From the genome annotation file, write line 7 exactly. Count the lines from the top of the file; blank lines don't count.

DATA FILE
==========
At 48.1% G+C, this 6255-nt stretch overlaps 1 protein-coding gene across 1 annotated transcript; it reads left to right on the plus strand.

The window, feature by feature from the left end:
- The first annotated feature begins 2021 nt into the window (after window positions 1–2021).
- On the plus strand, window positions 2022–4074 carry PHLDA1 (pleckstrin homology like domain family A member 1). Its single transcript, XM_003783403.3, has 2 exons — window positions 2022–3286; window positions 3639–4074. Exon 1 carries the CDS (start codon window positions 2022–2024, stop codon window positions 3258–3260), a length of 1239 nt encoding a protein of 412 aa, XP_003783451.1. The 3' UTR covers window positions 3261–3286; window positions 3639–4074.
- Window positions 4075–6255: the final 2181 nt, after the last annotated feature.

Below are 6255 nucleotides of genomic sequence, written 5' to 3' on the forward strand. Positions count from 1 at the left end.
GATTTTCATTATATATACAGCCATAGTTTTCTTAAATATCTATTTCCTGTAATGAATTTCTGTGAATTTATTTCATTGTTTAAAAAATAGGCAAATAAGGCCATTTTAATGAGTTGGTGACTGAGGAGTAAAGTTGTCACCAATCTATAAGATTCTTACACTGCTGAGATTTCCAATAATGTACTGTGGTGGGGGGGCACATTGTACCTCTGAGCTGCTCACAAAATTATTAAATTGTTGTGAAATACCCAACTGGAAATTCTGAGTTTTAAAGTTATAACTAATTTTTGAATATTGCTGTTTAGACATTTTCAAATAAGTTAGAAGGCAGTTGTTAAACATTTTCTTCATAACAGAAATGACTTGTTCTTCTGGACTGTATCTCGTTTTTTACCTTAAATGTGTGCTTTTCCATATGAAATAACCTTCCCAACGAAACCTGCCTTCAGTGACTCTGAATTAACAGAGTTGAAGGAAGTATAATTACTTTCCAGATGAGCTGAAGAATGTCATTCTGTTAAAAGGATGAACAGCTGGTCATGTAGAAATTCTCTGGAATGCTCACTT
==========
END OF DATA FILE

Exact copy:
GATTTTCATTATATATACAGCCATAGTTTTCTTAAATATCTATTTCCTGTAATGAATTTCTGTGAATTTATTTCATTGTTTAAAAAATAGGCAAATAAGGCCATTTTAATGAGTTGGTGACTGAGGAGTAAAGTTGTCACCAATCTATAAGATTCTTACACTGCTGAGATTTCCAATAATGTACTGTGGTGGGGGGGCACATTGTACCTCTGAGCTGCTCACAAAATTATTAAATTGTTGTGAAATACCCAACTGGAAATTCTGAGTTTTAAAGTTATAACTAATTTTTGAATATTGCTGTTTAGACATTTTCAAATAAGTTAGAAGGCAGTTGTTAAACATTTTCTTCATAACAGAAATGACTTGTTCTTCTGGACTGTATCTCGTTTTTTACCTTAAATGTGTGCTTTTCCATATGAAATAACCTTCCCAACGAAACCTGCCTTCAGTGACTCTGAATTAACAGAGTTGAAGGAAGTATAATTACTTTCCAGATGAGCTGAAGAATGTCATTCTGTTAAAAGGATGAACAGCTGGTCATGTAGAAATTCTCTGGAATGCTCACTT